At the other end of the spectrum from Vietnam and Cuba is the Vatican City whose entire population is thought to come from elsewhere. That’s followed by various wealthy Gulf states and island territories.

Source: FiveThirtyEight

Caveat: the UN data comes with the warning that “[b]ecause the database is based on different sources, discrepancies between tabulations are inevitable”. My Vietnam/Westminister comparison is potentially rather dodgy because I’m comparing figures from two different datasets. Nonetheless, I don’t think anyone would seriously disagree with the proposition that the foreign born population of Vietnam is very low.

Britain is still the most powerful nation on earth (in this one regard)

Britain long ago ceased to be a regular superpower but no other country has more ‘soft power’. The small mindedness of the present government is putting that at risk.

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When we talk about the power a nation wields, we normally mean its military or economic strength. But as well as being able to force other nations to do something or paying them to do it, there’s another way to exert influence: soft power.

The term was coined by the political scientist Joseph Nye. He argued that:

A country may obtain the outcomes it wants in world politics because other countries – admiring its values, emulating its example, aspiring to its level of prosperity and openness – want to follow it. In this sense, it is also important to set the agenda and attract others in world politics, and not only to force them to change by threatening military force or economic sanctions. This soft power – getting others to want the outcomes that you want – co-opts people rather than coerces them.

The Economist recently reported on an effort to quantify this kind of power:

[This index was produced by] Portland, a London-based PR firm, together with Facebook, which provided data on governments’ online impact, and ComRes, which ran opinion polls on international attitudes to different countries.

Surprisingly the nation emerged on top was not a behemoth like the USA, India, Russia or China. The latter nation actually came bottom of the list. Instead, the nation ranked first was the medium sized country on the periphery from which I hail.

The Economist explains that Britain ‘won’ because of its strength in a range of categories:

Britain scored highly in its “engagement” with the world, its citizens enjoying visa-free travel to 174 countries—the joint-highest of any nation—and its diplomats staffing the largest number of permanent missions to multilateral organisations, tied with France. Britain’s cultural power was also highly rated: though its tally of 29 UNESCO World Heritage sites is fairly ordinary, Britain produces more internationally chart-topping music albums than any other country, and the foreign following of its football is in a league of its own (even if its national teams are not). It did well in education, too—not because of its schools, which are fairly mediocre, but because its universities are second only to America’s, attracting vast numbers of foreign students.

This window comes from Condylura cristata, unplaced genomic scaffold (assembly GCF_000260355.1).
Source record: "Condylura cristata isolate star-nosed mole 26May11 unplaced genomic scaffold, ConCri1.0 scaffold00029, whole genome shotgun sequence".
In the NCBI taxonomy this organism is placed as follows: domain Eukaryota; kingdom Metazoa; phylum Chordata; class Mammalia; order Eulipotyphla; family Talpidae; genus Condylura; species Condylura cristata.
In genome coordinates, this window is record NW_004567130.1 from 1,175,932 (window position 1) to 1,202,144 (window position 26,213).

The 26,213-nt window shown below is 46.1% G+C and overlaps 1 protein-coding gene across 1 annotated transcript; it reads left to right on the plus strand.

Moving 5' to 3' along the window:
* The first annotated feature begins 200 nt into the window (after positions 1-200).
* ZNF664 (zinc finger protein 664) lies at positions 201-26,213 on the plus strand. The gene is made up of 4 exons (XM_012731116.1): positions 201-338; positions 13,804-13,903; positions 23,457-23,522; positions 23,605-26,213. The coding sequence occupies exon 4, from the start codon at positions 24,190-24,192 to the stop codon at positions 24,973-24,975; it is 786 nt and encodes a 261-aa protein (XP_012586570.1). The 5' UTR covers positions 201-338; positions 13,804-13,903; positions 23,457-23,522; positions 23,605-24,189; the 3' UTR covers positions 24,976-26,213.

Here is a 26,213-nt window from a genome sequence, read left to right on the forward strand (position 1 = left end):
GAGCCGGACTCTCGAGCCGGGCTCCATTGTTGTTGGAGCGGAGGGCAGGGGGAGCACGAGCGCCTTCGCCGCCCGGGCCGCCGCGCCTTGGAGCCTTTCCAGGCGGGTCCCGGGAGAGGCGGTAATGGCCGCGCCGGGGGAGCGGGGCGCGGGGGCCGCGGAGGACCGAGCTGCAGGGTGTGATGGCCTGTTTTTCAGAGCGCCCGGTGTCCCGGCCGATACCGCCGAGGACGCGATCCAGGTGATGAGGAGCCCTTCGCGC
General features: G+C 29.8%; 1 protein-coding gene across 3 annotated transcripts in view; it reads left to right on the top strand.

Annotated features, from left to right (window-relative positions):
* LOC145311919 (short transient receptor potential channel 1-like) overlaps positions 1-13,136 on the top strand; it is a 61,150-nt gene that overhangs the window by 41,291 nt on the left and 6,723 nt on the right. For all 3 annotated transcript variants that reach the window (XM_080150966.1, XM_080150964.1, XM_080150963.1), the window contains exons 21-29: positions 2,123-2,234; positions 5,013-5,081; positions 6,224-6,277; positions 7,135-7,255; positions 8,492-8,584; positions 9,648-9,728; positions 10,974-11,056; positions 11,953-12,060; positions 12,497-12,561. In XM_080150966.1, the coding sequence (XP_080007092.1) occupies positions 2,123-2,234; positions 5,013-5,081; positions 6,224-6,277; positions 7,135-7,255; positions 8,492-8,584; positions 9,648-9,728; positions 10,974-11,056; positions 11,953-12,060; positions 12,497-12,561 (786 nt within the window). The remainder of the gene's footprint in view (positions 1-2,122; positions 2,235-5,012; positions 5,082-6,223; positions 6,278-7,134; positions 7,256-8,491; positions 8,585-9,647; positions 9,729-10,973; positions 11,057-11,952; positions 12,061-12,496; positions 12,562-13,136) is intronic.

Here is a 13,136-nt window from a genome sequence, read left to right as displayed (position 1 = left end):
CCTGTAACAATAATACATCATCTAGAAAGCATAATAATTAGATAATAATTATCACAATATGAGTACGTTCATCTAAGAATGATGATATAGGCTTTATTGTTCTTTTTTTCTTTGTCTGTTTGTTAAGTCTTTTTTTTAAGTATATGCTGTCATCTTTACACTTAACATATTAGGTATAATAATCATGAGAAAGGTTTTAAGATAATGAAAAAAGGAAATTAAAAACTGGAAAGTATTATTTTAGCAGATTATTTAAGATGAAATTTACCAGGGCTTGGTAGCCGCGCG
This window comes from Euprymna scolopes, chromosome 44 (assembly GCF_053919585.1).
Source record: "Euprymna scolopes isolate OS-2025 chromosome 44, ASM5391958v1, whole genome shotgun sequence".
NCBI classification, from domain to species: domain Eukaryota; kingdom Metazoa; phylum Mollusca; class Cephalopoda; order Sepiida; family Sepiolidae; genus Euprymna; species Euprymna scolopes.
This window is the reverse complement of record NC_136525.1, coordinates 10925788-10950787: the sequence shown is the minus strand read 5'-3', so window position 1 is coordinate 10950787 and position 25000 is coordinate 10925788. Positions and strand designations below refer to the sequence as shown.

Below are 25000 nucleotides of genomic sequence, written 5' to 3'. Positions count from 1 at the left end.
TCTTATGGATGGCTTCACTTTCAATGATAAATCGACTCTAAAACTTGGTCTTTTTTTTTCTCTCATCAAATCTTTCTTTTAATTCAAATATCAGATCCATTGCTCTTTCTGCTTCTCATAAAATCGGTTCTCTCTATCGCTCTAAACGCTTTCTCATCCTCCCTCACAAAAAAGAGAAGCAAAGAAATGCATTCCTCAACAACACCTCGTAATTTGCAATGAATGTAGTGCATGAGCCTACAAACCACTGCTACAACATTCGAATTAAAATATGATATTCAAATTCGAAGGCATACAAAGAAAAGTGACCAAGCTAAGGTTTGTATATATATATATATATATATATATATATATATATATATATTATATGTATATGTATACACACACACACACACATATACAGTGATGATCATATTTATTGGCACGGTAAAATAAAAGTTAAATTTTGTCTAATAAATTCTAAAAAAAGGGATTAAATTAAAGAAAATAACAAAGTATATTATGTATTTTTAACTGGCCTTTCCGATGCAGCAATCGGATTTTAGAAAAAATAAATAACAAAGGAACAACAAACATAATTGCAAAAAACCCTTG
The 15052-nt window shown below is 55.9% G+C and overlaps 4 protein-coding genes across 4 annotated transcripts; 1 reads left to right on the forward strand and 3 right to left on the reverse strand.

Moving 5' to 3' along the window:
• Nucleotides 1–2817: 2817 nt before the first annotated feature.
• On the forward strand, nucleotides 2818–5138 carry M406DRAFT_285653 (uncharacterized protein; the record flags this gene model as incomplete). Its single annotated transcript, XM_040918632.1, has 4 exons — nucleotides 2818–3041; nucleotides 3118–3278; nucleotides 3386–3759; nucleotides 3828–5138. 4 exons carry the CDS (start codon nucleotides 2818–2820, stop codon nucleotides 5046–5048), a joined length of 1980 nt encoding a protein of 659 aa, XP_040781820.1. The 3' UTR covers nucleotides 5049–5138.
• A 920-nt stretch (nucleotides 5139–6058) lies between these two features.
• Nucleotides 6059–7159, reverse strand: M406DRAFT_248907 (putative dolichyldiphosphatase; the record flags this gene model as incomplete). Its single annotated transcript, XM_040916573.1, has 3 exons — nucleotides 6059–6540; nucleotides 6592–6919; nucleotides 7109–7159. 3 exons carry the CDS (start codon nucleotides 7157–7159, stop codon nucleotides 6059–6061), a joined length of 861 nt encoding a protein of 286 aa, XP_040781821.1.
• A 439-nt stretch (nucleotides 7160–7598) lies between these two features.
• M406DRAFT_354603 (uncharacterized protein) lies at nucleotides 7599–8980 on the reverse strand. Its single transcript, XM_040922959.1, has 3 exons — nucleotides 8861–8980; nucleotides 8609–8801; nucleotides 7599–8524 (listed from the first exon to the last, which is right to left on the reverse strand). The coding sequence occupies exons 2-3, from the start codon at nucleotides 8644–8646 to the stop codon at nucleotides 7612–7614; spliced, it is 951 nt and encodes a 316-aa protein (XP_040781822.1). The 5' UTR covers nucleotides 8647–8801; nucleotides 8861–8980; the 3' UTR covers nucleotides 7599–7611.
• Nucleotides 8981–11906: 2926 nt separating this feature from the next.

That tallies with my experience living in Vietnam. This is a country in whose history Britain has played a relatively modest role* and to whose present it is almost irrelevant. The two countries are geographically far removed, do little trade with each other, the Vietnamese diaspora in the UK is small and the UK is not a big aid donor. Despite this, due to customer demand, the language centre I work at teaches British rather than American English: parents want their children to be able to pass the battery of tests like IELTS run by Cambridge University. It’s touch and go whether British or Korean bands deliver more soft pop auditory torture. And it’s rare for me to teach a class in which a kid is not wearing an Arsenal/Man Utd/Chelsea football shirt.

Sadly for a patriotic Brit, I have to wonder if this might be waning:

….many of the assets that pushed Britain to the top of the soft-power table are in play. In the next couple of years the country faces a referendum on its membership of the EU; a slimmer role for the BBC, its prolific public broadcaster; and a continuing squeeze on immigration, which has already made its universities less attractive to foreign students.

This is one of the less discussed but most concerning legacies of David Cameron’s time as Prime Minister. It should be the subject to more debate: Conservatives ought to be called out for their failure to conserve the cultural institutions that give Britain a role on the world stage it could not get simply from its economy and military. It might be better to be feared than loved but if the present government isn’t careful Britain may wind up being neither.

*At some point I will write a post on why Britain has actually had more of (a generally malign) influence on modern Vietnamese history than is often supposed. Nonetheless, the point stands that compared to China, France, America, Russia and Japan it has been a bit player.

Farron’s faith

There’s nothing illiberal about being a Christian. Nonetheless, the new Lib Dem leader is still prone to making mistakes where his faith and politics intersect.